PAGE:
Fortunately, last year, we were able to take advantage of the crazy market run and our $10,000 virtual portfolio hit a virtual $36,000 at the year’s end.  We had, in fact, done so well that we stopped playing in the middle of the year with $25,000 as we made the money so fast it was no longer palatable to risk it but, by popular demand, we went for a double into the holidays but came up short at $36,000.  Still, it was good enough to give us an excuse to go for the gold this year and thus, our $25,000-$100,000 Virtual Portfolio was born with the goal of doing each month what Berkshire manages to do each year and compound a 15% monthly average return into a 300% gain for the year (try it on the calculator – it’s fun AND educational).  

I say again and again and again how important it is to take those 20% profits off the table.  If you ALWAYS protect a 20% gain and you ALWAYS stop at a 20% loss then you need to be 50/50 in your picks to break even.  If you balance you virtual portfolio bullish and bearish then the chance of that happening is strong.  Now, if just one out of 100 trades you make gives you a double and 4 give you 60% gains and 8 give you 40% gains and then you have 37 20% winners and 50 20% losers but your 1 100% winner wipes out 5 losers and your 2 60% winners wipe out 6 losers and your 8 40% winners wipe out 16 losers leaving you with just 15 20% losers against those 37 20% winners.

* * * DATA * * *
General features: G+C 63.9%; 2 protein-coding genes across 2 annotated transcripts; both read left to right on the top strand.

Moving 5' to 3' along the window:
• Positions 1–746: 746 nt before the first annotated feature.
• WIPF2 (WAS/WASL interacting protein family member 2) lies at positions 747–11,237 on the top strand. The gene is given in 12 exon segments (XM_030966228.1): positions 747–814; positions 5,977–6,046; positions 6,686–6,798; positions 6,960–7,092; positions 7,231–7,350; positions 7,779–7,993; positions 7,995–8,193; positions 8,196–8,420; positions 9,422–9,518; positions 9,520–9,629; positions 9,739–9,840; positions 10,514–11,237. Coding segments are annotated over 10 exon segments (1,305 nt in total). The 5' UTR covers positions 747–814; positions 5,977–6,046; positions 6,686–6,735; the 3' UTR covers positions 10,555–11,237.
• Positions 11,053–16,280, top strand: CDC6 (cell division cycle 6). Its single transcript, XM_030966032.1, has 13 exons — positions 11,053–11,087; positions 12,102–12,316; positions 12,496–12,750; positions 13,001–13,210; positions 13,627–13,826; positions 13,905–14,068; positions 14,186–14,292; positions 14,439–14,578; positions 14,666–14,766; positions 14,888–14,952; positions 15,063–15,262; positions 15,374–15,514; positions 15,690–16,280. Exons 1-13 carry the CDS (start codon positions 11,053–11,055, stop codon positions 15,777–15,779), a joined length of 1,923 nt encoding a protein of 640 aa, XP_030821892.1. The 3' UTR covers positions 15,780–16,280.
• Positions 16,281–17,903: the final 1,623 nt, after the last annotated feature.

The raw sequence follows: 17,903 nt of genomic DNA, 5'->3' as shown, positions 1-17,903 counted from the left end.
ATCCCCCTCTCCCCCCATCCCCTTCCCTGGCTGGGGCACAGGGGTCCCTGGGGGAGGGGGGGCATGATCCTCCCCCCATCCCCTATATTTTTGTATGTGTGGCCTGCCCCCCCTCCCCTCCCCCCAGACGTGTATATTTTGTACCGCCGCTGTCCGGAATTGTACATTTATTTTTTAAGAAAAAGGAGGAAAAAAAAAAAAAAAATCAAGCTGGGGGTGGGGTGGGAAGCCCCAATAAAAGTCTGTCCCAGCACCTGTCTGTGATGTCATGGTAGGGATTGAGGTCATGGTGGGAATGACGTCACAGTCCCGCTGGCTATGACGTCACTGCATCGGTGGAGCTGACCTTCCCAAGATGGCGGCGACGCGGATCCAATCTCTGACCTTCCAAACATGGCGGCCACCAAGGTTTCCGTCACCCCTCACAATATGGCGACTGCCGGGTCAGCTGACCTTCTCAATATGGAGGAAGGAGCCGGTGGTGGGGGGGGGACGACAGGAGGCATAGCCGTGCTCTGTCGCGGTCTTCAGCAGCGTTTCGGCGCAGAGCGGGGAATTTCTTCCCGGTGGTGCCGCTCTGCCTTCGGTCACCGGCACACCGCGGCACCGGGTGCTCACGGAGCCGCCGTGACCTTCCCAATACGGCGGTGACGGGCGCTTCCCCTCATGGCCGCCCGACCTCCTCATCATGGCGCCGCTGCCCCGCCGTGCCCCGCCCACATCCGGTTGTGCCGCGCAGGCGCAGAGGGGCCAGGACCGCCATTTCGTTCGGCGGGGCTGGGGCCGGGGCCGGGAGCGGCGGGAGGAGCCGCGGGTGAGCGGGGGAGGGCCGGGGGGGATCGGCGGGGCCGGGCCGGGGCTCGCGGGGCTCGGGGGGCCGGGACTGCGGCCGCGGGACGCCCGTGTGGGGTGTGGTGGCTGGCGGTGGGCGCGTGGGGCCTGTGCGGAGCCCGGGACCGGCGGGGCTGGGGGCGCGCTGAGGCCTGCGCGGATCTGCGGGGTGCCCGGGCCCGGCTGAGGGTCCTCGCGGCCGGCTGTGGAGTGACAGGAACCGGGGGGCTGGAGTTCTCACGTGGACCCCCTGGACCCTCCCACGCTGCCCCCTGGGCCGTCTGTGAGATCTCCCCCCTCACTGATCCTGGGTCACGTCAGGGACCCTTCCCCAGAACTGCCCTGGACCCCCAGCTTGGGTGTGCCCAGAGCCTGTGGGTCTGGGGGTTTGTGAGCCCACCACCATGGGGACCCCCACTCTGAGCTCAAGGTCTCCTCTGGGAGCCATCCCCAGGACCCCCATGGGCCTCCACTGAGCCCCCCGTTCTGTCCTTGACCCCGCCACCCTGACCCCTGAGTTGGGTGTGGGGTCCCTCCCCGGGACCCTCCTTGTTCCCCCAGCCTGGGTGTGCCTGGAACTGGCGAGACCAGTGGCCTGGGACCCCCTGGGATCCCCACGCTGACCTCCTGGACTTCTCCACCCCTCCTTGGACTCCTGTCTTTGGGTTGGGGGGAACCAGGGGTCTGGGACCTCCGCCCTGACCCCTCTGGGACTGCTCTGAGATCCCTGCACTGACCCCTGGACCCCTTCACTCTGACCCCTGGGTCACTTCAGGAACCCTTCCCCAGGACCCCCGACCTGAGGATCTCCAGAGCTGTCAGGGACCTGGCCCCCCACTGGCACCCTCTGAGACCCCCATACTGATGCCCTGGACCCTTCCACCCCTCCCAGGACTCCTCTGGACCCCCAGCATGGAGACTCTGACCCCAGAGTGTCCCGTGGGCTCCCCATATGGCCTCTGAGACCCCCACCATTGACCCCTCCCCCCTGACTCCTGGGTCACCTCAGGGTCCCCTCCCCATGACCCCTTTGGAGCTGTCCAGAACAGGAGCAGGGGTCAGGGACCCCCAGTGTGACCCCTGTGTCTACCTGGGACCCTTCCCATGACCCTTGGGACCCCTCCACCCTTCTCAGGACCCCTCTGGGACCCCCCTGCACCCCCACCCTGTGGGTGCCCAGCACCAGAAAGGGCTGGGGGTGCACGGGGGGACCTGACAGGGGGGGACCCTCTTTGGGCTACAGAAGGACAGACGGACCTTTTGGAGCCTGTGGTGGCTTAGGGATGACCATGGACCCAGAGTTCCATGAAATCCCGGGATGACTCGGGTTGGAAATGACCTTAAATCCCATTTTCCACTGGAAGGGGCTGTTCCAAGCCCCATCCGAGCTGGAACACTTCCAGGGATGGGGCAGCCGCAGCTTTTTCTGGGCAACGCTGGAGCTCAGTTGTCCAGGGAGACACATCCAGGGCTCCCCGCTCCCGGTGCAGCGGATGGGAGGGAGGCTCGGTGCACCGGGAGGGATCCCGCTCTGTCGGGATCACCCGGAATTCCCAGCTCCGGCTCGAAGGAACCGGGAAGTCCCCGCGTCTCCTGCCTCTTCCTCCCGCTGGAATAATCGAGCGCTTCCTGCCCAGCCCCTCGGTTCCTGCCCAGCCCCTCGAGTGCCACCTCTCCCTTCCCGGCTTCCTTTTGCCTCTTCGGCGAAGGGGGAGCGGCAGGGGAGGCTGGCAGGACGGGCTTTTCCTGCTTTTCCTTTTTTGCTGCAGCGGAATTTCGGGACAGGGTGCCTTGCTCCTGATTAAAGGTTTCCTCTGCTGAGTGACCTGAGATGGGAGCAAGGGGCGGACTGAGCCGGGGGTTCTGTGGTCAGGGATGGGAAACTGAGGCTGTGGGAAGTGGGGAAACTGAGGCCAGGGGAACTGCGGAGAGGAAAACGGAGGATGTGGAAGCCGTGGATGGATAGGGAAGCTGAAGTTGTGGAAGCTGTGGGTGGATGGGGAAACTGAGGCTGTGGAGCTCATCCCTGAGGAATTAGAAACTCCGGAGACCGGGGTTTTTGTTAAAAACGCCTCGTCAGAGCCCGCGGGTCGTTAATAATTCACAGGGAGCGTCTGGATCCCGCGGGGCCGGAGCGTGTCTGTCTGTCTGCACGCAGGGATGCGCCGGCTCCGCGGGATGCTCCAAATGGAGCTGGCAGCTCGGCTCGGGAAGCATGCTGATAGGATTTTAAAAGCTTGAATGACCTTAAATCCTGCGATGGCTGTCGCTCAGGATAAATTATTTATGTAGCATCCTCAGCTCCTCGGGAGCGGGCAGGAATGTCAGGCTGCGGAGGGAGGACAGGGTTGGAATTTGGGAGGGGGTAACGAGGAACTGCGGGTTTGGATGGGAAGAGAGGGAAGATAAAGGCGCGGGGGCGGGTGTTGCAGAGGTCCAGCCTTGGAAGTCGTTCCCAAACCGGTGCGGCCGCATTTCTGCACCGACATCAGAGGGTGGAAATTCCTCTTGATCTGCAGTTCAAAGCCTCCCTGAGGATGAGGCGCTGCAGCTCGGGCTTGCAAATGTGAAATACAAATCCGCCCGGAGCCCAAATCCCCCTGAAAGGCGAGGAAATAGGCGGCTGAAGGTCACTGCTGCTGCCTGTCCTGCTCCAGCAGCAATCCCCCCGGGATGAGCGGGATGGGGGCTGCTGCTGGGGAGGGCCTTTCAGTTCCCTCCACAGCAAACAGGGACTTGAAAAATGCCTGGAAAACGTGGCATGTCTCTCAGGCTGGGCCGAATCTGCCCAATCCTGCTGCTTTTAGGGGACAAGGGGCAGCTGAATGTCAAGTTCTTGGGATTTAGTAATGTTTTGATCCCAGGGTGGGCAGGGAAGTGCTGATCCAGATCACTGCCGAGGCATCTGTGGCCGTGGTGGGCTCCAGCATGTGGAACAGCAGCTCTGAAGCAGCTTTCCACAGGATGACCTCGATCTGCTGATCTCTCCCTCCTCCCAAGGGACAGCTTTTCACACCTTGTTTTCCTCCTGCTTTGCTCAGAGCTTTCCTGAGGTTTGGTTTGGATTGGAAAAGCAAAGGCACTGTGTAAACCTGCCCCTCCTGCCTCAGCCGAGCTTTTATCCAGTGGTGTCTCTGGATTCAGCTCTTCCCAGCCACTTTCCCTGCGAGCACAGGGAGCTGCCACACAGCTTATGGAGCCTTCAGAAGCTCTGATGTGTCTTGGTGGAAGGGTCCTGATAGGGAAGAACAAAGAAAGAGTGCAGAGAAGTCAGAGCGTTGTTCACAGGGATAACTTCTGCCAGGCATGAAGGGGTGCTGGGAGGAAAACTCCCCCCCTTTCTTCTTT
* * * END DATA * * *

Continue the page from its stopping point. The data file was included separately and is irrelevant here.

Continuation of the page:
If you allocated $1,000 to each position, that would be a profit of $4,400 in 100 trades.  As you can see – that’s the strategy we’re pursuing with our $25,000 virtual portfolio – make a little bit of money as often as possible.  As long as we make sure we keep our losses in line, our winners will take care of the rest!  Warren Buffett always says his single biggest investing mistake was his first.  He acquired Berkshire Hathaway as a struggling shirt-manufacturing company in 1965 thinking he could turn it around.  The textile business was being outsourced at the time and there was no saving it.  Rather than go down with the ship, Buffett completely remade the company into what it is today.  There is a book about this called "The Buffett Way" that’s a very good read. 

Meanwhile, according to Buffet’s 2010 report: "The per-share book value of both our Class A and Class B stock increased by 13% in 2010. Over the last 46 years (that is, since present management took over), book value has grown from $19 to $95,453, a rate of 20.2% compounded annually." The company spent $22Bn of it’s sidelined cash to acquire Burlington Northern Santa Fe and it’s already increasing Berkshire’s normal earning power by over 30% after-tax.  This is why we hold a lot of sideline cash in an uncertain market – we wait for a REALLY good opportunity to present itself.  

Buffett sees 2011 as a year free of a mega-catastrophe in his insurance segment and "a general business climate somewhat better than that of 2010 but weaker than that of 2005 or 2006."  The company plans on spending 33% more on property and equipment this year ($8Bn total) and ALL of it in the United States – where Mr. Buffett still sees good value but, like us, takes a cautious approach, saying:  "Money will always flow toward opportunity, and there is an abundance of that in America.  Commentators today often talk of “great uncertainty.” But think back, for example, to December 6,  1941, October 18, 1987 and September 10, 2001. No matter how serene today may be, tomorrow is always uncertain."  However, Buffet goes on to say: